• Keep an eye out for it even after discharge! Kids with a history of eye trauma deserve close outpatient follow up to ensure glaucoma has not developed.
  • An Ounce of Prevention… is much better than trying to fix a dysfunctional eye! Promote protective eyewear!!

 

References

Liu D1, Huang L, Mukkamala L, Khouri AS. The Economic Burden of Childhood Glaucoma. J Glaucoma. 2016 Oct;25(10):790-797. PMID: 26950576. [PubMed] [Read by QxMD]

Haavisto AK1, Sahraravand A1, Holopainen JM1, Leivo T1. Paediatric eye injuries in Finland – Helsinki eye trauma study. Acta Ophthalmol. 2017 Jun;95(4):392-399. PMID: 27966829. [PubMed] [Read by QxMD]

Ophthalmologe. 2014 Dec;111(12):1204-6. PMID: 24938368. [PubMed] [Read by QxMD]

Keles S1, Ondas O2, Ekinci M3, Sener MT4, Erhan E5, Sirinkan A5, Akyol Salman I1, Kocer I1, Baykal O1. Paintball-related ocular trauma: Paintball or Painball? Med Sci Monit. 2014 Apr 5;20:564-8. PMID: 24704783. [PubMed] [Read by QxMD]

Fung DS1, Roensch MA, Kooner KS, Cavanagh HD, Whitson JT. Epidemiology and characteristics of childhood glaucoma: results from the Dallas Glaucoma Registry. Clin Ophthalmol. 2013;7:1739-46. PMID: 24039394. [PubMed] [Read by QxMD]

Sahin A1, Caça I, Cingü AK, Türkcü FM, Yüksel H, Sahin M, Cinar Y, Ari S. Secondary glaucoma after pediatric cataract surgery. Int J Ophthalmol. 2013 Apr 18;6(2):216-20. PMID: 23638427. [PubMed] [Read by QxMD]

Yeung HH1, Walton DS. Clinical classification of childhood glaucomas. Arch Ophthalmol. 2010 Jun;128(6):680-4. PMID: 20547943. [PubMed] [Read by QxMD]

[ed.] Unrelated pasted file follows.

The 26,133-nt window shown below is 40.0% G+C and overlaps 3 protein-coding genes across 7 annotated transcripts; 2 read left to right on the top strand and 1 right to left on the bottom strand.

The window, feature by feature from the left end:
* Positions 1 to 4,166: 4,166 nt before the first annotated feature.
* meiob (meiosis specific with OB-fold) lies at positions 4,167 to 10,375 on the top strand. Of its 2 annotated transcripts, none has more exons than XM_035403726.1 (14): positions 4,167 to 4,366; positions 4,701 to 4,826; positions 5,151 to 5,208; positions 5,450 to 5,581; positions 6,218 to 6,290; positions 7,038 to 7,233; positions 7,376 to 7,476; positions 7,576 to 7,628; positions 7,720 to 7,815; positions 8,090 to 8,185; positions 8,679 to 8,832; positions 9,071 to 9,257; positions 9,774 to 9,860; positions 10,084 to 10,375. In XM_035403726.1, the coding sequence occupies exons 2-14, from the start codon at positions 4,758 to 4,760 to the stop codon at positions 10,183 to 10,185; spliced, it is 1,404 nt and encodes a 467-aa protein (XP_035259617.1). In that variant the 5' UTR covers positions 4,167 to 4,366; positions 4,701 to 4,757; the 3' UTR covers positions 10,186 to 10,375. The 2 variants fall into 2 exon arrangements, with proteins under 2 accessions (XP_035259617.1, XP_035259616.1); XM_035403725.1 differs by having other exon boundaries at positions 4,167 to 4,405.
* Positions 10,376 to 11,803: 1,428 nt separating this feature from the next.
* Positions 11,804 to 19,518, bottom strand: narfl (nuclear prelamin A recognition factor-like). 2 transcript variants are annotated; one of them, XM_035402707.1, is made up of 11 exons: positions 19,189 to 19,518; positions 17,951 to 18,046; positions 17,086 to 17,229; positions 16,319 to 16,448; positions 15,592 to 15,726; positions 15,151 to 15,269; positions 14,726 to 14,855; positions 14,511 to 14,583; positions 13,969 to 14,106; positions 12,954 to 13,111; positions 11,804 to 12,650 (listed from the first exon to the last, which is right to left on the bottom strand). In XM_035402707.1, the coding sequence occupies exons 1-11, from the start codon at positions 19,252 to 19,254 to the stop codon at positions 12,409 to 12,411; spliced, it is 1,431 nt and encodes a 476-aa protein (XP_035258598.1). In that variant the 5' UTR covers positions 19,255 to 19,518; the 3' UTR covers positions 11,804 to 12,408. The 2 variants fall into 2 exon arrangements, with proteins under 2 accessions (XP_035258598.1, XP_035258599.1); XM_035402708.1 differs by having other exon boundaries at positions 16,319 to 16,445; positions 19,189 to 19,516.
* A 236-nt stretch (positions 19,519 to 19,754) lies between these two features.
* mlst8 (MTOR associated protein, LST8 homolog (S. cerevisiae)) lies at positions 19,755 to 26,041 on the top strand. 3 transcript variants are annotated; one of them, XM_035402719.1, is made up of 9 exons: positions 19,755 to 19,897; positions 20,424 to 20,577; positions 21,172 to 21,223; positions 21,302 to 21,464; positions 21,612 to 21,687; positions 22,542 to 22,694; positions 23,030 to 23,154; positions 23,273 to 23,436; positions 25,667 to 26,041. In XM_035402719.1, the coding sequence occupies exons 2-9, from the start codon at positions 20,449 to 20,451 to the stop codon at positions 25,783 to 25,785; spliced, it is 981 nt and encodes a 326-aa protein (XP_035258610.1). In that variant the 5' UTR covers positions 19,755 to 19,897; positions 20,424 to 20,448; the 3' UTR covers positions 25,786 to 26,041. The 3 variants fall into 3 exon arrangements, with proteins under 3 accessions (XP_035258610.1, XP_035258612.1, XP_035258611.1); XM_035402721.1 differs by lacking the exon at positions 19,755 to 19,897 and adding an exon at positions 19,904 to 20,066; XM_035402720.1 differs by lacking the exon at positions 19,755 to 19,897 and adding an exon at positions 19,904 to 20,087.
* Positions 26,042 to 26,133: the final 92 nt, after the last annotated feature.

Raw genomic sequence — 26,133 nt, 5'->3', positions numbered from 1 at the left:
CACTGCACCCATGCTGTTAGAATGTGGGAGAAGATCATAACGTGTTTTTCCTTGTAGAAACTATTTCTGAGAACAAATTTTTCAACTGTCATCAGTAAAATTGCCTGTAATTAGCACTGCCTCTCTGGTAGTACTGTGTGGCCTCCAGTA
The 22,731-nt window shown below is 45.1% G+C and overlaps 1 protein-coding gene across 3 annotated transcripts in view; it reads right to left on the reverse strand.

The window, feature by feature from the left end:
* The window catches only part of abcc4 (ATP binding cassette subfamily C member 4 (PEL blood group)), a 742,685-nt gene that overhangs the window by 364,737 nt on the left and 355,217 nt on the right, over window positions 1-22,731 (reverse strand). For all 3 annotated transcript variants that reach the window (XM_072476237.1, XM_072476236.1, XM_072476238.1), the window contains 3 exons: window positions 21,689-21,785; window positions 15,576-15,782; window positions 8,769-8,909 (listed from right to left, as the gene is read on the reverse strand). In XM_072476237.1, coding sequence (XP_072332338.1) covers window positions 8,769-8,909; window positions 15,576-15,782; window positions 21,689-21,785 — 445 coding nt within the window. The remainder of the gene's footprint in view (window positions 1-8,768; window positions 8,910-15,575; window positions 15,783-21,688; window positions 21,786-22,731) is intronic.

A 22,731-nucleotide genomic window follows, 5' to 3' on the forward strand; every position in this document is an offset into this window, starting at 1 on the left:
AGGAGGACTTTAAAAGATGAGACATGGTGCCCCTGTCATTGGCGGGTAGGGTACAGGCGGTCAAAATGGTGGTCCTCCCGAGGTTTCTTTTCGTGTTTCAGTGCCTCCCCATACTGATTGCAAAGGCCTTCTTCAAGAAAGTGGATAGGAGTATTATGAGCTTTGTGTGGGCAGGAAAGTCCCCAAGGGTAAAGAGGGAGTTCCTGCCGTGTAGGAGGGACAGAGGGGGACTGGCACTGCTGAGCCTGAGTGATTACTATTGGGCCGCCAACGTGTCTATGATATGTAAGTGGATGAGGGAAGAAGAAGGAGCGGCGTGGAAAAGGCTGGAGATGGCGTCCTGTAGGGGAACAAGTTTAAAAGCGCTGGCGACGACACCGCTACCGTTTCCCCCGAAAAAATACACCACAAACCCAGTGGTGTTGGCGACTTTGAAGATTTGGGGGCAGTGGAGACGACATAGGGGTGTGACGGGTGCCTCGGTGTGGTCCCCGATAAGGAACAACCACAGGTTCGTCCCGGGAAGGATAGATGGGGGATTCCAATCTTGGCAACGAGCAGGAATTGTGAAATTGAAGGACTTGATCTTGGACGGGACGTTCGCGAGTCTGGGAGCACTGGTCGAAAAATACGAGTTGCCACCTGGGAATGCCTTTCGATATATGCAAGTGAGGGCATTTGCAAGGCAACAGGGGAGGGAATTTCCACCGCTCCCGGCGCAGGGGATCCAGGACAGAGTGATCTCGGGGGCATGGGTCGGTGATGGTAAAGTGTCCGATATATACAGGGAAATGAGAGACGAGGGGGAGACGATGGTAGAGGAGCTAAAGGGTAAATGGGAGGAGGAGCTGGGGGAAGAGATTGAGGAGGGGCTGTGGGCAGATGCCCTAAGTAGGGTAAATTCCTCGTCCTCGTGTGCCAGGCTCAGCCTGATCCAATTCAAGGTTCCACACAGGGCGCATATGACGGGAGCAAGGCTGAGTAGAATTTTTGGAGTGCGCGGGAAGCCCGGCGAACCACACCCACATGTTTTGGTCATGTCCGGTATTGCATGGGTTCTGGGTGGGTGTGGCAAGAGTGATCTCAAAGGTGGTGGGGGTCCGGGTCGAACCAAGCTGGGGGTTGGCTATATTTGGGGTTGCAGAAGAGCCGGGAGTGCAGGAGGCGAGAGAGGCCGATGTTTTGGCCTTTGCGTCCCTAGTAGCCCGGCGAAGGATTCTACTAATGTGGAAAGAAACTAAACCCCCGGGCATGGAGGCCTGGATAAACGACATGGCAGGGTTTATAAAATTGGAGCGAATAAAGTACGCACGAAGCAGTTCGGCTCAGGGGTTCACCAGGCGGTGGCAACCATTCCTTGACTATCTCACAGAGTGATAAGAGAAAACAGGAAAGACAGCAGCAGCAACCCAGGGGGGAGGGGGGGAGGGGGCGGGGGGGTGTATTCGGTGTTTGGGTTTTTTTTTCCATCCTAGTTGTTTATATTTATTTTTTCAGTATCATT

Aponte EP1, Diehl N, Mohney BG. Incidence and clinical characteristics of childhood glaucoma: a population-based study. Arch Ophthalmol. 2010 Apr;128(4):478-82. PMID: 20385945. [PubMed] [Read by QxMD]

Papadopoulos M1, Cable N, Rahi J, Khaw PT; BIG Eye Study Investigators. The British Infantile and Childhood Glaucoma (BIG) Eye Study. Invest Ophthalmol Vis Sci. 2007 Sep;48(9):4100-6. PMID: 17724193. [PubMed] [Read by QxMD]

Klin Monbl Augenheilkd. 2005 Oct;222(10):772-82. PMID: 16240269. [PubMed] [Read by QxMD]

Girkin CA1, McGwin G Jr, Morris R, Kuhn F. Glaucoma following penetrating ocular trauma: a cohort study of the United States Eye Injury Registry. Am J Ophthalmol. 2005 Jan;139(1):100-5. PMID: 15652833. [PubMed] [Read by QxMD]

Cavallerano AA, Alexander LJ. The secondary glaucomas. Optom Clin. 1991;1(1):127-64. PMID: 1686843. [PubMed] [Read by QxMD]

Sean Fox

I enjoy taking care of patients and I finding it endlessly rewarding to help train others to do the same. I trained at the Combined Emergency Medicine and Pediatrics residency program at University of Maryland, where I had the tremendous fortune of learning from world renown educators and clinicians. Now I have the unbelievable honor of working with an unbelievably gifted group of practitioners at Carolinas Medical Center. I strive every day to inspire my residents as much as they inspire me.